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I've written a 'sink' using boost::iostreams, so that I can essentially have my own code run when someone tries to write to an iostream object.

Unfortunately there is a buffer somewhere in the system, so that my Sink's write() function only gets called every 4kB or so. This is a problem because the sink I am implementing is a fixed size (e.g. 128 bytes) so once this much data has been written it needs to return an error to the caller (something like 'disk full'.)

Because of the buffer the caller is able to write a few kilobytes of data and no errors are returned, then later when the buffer is flushed the extra data is silently lost, which is causing me problems.

Does anyone know if it's possible to somehow disable this buffer? I've tried many of the suggestions here for generic iostreams (e.g. pubsetbuf) but none of them seem to apply to the Boost implementation.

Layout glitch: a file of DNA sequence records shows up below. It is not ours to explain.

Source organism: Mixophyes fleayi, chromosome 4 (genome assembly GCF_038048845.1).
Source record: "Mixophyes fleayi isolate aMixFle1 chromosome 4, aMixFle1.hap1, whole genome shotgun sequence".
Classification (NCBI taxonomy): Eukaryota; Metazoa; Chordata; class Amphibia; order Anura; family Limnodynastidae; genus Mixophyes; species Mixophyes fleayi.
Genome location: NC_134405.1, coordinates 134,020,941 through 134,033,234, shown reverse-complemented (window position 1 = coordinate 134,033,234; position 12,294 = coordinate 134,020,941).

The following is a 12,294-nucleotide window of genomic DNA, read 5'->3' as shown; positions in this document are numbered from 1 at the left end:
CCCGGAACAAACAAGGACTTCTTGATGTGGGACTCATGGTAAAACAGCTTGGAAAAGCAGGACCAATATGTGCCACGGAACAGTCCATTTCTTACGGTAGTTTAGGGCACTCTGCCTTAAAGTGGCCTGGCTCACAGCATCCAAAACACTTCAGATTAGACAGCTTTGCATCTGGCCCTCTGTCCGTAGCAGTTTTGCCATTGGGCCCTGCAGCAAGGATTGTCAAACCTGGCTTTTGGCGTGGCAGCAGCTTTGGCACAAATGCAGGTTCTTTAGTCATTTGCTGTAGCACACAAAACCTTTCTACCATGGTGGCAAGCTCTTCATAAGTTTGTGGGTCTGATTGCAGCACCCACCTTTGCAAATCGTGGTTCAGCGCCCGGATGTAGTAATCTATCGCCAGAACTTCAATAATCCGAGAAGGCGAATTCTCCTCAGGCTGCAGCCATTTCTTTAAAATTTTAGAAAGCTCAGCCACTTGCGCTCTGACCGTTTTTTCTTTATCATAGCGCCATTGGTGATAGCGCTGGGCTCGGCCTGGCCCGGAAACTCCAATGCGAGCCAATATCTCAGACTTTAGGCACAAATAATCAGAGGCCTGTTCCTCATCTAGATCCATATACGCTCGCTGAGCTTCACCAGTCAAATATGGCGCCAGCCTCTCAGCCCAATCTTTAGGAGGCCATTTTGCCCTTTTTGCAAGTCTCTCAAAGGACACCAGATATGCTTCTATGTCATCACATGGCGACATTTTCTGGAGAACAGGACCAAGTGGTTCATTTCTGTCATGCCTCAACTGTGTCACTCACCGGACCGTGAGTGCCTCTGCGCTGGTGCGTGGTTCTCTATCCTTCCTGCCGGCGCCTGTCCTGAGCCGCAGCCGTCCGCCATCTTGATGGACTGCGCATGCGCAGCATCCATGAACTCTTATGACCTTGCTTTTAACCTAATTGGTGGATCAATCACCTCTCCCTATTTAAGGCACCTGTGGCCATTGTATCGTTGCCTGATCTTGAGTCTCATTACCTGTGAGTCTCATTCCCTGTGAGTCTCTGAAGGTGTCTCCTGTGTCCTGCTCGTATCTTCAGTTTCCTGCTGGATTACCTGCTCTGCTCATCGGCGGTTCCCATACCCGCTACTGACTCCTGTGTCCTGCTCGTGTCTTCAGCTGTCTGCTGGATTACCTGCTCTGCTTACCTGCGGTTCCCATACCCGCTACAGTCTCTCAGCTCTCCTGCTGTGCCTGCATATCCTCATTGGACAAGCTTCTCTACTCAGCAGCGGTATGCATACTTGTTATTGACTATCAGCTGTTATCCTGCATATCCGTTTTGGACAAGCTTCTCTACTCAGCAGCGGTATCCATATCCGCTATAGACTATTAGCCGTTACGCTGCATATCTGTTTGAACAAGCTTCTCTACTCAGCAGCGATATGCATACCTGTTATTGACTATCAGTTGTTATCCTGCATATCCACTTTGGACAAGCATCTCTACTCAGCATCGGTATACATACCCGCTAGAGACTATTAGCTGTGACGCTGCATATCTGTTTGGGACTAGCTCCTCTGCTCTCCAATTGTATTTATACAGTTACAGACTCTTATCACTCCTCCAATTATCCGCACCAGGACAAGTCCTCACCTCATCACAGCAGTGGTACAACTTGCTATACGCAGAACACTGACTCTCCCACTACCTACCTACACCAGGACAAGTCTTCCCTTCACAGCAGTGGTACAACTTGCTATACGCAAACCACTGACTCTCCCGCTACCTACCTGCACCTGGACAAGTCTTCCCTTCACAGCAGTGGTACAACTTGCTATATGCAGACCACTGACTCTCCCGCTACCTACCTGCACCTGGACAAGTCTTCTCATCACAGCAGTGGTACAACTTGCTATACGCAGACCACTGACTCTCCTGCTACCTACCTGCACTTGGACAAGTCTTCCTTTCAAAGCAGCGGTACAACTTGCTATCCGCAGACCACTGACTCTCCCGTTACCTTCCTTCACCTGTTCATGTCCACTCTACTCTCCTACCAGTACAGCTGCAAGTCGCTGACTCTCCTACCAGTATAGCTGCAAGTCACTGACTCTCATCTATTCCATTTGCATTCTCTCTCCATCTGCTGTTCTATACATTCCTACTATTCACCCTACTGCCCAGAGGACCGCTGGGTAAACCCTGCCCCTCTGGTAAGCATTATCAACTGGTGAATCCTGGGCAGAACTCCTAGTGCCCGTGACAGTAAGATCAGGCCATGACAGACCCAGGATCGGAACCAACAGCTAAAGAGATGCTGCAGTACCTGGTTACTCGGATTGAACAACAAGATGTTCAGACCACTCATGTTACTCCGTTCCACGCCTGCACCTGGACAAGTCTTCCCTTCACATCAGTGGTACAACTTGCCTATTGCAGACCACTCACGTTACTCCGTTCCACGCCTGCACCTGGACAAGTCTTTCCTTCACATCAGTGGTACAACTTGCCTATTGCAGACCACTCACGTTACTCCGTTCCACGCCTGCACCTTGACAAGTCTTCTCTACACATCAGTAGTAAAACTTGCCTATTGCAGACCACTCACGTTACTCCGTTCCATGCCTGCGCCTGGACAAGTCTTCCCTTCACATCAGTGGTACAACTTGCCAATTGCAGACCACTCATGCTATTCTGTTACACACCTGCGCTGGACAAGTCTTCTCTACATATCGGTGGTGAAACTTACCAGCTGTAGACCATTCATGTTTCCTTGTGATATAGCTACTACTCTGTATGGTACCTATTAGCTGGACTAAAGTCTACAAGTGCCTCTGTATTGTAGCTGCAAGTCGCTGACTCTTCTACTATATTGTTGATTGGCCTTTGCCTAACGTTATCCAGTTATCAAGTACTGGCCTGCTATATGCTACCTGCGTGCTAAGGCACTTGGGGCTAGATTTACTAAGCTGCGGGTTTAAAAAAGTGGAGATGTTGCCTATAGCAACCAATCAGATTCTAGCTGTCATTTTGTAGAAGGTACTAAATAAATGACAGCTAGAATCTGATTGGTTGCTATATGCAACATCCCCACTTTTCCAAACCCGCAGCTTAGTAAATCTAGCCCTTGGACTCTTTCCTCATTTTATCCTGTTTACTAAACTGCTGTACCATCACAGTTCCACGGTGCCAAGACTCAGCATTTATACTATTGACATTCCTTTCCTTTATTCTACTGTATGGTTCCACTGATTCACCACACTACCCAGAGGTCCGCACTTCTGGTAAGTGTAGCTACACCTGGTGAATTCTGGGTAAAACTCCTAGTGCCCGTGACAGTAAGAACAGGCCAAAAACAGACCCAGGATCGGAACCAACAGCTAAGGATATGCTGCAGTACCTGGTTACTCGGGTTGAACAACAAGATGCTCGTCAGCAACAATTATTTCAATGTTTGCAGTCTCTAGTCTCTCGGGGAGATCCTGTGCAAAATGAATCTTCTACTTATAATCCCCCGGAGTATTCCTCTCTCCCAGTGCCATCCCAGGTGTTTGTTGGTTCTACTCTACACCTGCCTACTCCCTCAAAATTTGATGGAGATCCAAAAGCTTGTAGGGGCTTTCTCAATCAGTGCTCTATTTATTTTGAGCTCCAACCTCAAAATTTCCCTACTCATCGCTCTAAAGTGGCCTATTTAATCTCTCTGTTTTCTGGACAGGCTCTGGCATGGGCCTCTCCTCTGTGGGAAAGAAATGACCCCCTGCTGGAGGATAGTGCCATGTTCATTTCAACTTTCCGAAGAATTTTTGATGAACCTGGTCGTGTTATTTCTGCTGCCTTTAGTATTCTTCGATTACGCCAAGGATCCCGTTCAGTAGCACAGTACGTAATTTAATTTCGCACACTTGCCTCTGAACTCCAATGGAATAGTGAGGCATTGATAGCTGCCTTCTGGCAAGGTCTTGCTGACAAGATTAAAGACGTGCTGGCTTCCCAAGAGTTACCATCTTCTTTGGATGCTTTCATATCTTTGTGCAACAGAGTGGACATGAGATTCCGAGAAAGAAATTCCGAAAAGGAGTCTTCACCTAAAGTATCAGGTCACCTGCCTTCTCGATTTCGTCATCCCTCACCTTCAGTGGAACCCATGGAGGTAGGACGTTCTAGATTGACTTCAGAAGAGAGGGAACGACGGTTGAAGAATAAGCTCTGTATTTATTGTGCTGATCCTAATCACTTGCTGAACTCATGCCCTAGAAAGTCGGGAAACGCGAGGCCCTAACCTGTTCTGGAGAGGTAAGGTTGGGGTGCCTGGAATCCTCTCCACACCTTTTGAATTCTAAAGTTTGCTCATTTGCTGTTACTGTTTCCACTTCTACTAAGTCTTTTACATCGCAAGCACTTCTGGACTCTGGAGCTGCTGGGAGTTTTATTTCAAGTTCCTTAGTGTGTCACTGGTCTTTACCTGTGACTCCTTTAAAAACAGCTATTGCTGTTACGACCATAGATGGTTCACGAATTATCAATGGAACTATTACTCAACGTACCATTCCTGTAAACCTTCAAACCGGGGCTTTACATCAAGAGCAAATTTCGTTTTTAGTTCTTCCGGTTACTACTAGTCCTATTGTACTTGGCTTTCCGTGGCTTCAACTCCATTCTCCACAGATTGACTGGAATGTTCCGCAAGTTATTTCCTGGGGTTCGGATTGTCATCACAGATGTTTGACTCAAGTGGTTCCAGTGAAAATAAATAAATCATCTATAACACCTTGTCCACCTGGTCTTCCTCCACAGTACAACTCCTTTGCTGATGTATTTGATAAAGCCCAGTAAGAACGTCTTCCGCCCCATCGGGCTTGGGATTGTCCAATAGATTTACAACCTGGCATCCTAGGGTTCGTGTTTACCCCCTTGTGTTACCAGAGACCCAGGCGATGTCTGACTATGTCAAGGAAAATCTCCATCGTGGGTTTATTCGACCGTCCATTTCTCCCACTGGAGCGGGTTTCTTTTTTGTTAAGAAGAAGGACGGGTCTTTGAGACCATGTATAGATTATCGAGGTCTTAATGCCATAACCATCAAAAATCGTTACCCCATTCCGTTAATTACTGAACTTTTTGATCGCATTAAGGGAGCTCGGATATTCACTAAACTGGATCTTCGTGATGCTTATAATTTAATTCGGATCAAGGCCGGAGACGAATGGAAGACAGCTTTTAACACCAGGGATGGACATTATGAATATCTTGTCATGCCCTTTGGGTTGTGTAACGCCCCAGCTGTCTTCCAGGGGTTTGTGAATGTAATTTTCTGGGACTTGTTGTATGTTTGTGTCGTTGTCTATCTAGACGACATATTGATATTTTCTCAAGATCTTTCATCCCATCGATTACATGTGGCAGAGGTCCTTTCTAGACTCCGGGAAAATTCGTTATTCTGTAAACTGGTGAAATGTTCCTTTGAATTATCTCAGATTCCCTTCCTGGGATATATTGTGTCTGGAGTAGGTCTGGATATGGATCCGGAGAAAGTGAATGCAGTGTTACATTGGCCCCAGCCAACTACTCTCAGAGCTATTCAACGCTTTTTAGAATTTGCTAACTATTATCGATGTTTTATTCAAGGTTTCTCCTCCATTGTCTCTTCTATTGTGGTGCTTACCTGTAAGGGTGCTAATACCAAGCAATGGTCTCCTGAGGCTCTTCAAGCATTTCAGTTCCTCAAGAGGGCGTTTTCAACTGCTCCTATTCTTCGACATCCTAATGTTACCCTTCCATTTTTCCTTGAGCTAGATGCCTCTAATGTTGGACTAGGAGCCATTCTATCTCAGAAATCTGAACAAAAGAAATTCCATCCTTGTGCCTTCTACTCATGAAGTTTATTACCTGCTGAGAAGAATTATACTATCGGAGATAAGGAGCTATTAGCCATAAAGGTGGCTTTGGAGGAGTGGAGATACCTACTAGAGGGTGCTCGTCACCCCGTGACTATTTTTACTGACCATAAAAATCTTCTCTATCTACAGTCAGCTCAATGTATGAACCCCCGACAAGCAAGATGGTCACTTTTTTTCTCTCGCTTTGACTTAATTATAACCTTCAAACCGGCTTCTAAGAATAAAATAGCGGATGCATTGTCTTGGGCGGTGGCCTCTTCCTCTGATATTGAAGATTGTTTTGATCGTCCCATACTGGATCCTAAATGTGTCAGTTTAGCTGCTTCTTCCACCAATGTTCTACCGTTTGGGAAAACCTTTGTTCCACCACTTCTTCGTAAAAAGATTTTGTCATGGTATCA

The problem code is part of a library I am working on, which is available from GitHub if it helps (run 'make check' and you will see one failure because of this problem.)

Any suggestions would be greatly appreciated!

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Hmm... the documentation on the buffering says [To be supplied in the next release] dated 02 Feb 2008... sigh... – Inverse Apr 15 '11 at 19:53
up vote 0 down vote accepted

I think I've found a workaround. You have to manually decide when you want to perform a flush, but if you do a seek - even seeking to the same position, i.e. stream.seekp(0, std::ios::cur) - then it will cause everything to be flushed as expected.

It's a bit of a horrible workaround but it seems to do the job most of the time.

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